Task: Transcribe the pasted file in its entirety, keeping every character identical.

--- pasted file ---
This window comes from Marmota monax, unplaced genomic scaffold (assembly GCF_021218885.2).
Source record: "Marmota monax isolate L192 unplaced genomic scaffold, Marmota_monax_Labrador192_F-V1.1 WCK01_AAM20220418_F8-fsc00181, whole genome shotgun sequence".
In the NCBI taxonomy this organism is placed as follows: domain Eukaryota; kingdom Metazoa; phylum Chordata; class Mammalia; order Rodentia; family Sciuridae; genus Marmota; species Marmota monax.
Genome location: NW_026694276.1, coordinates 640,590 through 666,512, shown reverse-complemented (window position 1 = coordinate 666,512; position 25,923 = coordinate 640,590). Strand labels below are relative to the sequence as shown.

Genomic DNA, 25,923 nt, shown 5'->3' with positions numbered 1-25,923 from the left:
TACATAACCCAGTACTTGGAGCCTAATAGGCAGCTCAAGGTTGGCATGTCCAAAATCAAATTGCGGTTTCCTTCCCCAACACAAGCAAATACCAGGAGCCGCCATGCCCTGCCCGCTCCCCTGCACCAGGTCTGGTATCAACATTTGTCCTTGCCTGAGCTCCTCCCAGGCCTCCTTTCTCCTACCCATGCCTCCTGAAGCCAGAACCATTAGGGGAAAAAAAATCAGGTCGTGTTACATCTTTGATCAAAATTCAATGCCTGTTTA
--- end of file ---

This window comes from Marmota monax, unplaced genomic scaffold (assembly GCF_021218885.2).
Source record: "Marmota monax isolate L192 unplaced genomic scaffold, Marmota_monax_Labrador192_F-V1.1 WCK01_AAM20220418_F8-fsc00181, whole genome shotgun sequence".
In the NCBI taxonomy this organism is placed as follows: domain Eukaryota; kingdom Metazoa; phylum Chordata; class Mammalia; order Rodentia; family Sciuridae; genus Marmota; species Marmota monax.
Genome location: NW_026694276.1, coordinates 640,590 through 666,512, shown reverse-complemented (window position 1 = coordinate 666,512; position 25,923 = coordinate 640,590). Strand labels below are relative to the sequence as shown.

Genomic DNA, 25,923 nt, shown 5'->3' with positions numbered 1-25,923 from the left:
TACATAACCCAGTACTTGGAGCCTAATAGGCAGCTCAAGGTTGGCATGTCCAAAATCAAATTGCGGTTTCCTTCCCCAACACAAGCAAATACCAGGAGCCGCCATGCCCTGCCCGCTCCCCTGCACCAGGTCTGGTATCAACATTTGTCCTTGCCTGAGCTCCTCCCAGGCCTCCTTTCTCCTACCCATGCCTCCTGAAGCCAGAACCATTAGGGGAAAAAAAATCAGGTCGTGTTACATCTTTGATCAAAATTCAATGCCTGTTTA